That there is one of those thought experiment questions, rather than the kind that I can actually answer.
On the heels of another disappointing season, which saw attendance fall to its lowest level since 2003, it would be easy to wonder whether the $850+ million the Ricketts Family paid for the Cubs (and Wrigley Field, and 25% of CSN Chicago) in 2009 looks like an oopsie on the purchase price. But, on the other hand, with the Los Angeles Dodgers selling for more than $2 billion, the San Diego Padres selling for $800 million, and television contracts exploding, it starts to look like the Ricketts’ purchase price was a bargain.
So which is it? Are the Cubs now worth a great deal more than they were just a few years ago? Or has their value merely held steady?
Last week, sports law attorney Adam Klein was on Chicago Tribune Live discussing those very questions. His thoughts on the subject were interesting, and he was confident that the Cubs’ value is higher today than it was in 2009.
“[The Ricketts family] would get more today if [they] sold [the Cubs],” Klein said, per CSN Chicago. “Number one, don’t downplay the emotional part of it. There’s other people who would come along, they’d see what he paid, they’d want to get it – [the family is] not going to accept less than [they] paid for it – how much more [they'd pay], I don’t know.
“But take into account several things: number one, all boats benefit from a rising tide – the Dodger deal, the Padre deal, the Texas Rangers deal – all deals that were done since then, all at levels above what [Ricketts] paid or at levels relative to the size of the market would indicate what he’s got is worth more.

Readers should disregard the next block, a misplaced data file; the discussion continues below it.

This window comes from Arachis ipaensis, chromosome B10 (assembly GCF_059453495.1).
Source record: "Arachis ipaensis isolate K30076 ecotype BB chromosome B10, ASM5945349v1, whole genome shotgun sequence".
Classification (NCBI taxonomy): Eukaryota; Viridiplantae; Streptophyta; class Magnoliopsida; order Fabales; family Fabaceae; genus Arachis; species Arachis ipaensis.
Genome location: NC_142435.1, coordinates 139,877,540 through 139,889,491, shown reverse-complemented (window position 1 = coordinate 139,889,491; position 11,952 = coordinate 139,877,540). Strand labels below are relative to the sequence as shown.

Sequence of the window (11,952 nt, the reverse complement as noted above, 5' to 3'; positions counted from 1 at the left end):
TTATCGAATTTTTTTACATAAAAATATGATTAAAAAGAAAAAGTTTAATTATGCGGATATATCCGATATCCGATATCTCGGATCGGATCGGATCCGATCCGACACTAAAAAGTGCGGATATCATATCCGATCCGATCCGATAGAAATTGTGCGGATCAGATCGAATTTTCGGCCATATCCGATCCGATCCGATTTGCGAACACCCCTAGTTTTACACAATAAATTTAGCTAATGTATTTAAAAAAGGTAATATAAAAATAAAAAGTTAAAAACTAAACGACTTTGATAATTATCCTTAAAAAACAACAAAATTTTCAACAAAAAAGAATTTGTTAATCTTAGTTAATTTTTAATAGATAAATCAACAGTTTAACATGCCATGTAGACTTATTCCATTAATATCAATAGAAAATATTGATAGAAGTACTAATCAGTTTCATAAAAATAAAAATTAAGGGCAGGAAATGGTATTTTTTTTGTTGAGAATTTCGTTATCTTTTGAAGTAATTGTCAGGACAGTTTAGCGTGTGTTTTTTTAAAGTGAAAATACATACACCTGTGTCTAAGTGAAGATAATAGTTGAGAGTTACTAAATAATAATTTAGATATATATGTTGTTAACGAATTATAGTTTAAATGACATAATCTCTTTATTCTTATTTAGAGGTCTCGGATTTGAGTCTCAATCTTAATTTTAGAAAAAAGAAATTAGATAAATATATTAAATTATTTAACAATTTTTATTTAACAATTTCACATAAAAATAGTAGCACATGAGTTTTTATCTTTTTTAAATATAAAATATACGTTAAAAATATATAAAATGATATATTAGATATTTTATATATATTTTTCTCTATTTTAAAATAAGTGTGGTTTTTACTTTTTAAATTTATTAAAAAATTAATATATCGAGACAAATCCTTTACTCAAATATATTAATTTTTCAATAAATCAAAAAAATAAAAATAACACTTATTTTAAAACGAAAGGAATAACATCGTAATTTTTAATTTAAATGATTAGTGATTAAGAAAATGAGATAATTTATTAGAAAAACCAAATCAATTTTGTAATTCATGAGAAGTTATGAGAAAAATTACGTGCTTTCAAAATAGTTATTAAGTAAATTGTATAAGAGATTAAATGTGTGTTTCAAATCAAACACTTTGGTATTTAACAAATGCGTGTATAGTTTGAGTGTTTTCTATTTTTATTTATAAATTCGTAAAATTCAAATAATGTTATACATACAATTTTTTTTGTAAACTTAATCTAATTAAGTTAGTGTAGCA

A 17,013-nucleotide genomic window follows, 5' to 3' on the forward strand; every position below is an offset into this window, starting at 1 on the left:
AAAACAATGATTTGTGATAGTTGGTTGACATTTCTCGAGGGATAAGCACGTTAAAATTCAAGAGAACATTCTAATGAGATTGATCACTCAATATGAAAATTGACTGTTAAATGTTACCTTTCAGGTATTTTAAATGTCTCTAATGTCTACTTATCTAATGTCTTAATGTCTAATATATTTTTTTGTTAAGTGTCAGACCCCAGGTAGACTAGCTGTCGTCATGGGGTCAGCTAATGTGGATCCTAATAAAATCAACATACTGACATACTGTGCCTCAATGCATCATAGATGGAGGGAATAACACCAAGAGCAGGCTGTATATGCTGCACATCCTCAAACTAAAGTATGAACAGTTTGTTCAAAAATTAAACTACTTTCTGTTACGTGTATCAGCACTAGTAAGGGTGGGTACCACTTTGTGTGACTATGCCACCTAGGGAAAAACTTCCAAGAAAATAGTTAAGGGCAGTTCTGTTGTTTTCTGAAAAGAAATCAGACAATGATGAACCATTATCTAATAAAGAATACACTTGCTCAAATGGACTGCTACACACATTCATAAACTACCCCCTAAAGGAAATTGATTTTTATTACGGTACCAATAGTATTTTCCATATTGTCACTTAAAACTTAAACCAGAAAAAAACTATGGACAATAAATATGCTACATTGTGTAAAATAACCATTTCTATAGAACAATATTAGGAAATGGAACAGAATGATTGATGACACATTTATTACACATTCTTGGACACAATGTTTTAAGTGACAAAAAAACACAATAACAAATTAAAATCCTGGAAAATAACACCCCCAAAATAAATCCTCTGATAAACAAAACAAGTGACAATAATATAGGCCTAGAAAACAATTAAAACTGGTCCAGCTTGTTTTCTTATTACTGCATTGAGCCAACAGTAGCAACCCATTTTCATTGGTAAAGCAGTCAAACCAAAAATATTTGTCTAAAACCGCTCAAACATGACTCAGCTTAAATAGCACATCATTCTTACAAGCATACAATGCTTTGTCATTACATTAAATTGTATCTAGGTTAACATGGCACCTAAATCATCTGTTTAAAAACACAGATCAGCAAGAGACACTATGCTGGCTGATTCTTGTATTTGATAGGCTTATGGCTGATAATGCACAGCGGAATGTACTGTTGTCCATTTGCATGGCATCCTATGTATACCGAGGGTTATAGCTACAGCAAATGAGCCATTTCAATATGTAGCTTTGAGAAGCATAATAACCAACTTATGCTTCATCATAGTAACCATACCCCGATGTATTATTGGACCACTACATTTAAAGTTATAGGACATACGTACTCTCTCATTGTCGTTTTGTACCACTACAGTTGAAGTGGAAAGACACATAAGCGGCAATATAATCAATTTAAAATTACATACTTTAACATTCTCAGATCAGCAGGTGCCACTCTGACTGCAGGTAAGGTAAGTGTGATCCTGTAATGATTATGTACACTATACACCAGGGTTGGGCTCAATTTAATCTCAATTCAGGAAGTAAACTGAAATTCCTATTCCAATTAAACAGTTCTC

“Number two, you’re buying into the league. The league itself has done quite well and you’re buying into the growth strategy including its internet strategy and MLB TV, you get your fractional piece of that as being an owner. Martket size, big market teams, don’t come along very often. That’s part of the reason the Dodgers, even the Rangers, went for what they went for. And this is a big market, you can’t downplay that. And people will pay an amount that’s [on par] with the size of the market – more sponsors, more fans.”
Klein went on to discuss the local TV rights, which will be coming up in 2014 on WGN, but not until 2019 on CSN Chicago. There will be huge money there at some point.
The valuation question, to me, is interesting not only in a ‘House Hunters’ kind of way (it’s just interesting to know how much the Cubs are worth, and how much their value is changing), but also in terms of the pressures on ownership. I’ve made no secret that I very much like the Ricketts family (the kids, in particular) as the collective owner of the Chicago Cubs. They are fans who are dedicated to seeing a winner, and putting revenues right back into the organization. But if the Cubs suddenly doubled or tripled in value in just a few years? Might the Ricketts family – who made their bones in the securities industry, after all – see a bubble that they can’t resist exploiting? How can you turn down making a billion dollars in three or four years?
Well, even if the Cubs suddenly are worth $1.5 or $2 billion, I actually could see the Ricketts resisting the urge to cash in. Sure, it might be a bubble that will pop, and the value will crash back down to something closer to what they paid for the team, but professional sports franchise ownership is rarely about making money. The uber rich buy these teams because they are trophies. They are really expensive feathers to put in really expensive caps. It’s the dream that we all would have if we had that kind of money: if I could buy the Cubs, I would, and I would never, ever sell them for anything.
I hope the Ricketts family continues to feel that way, however valuable the Cubs become (and, if the Cubs have a good decade on the field, the value could explode even higher come 2020). We saw with the Tribune Company what can happen when the profits of the enterprise and the bottom line value of the franchise are the primary motivators in what gets put on the field.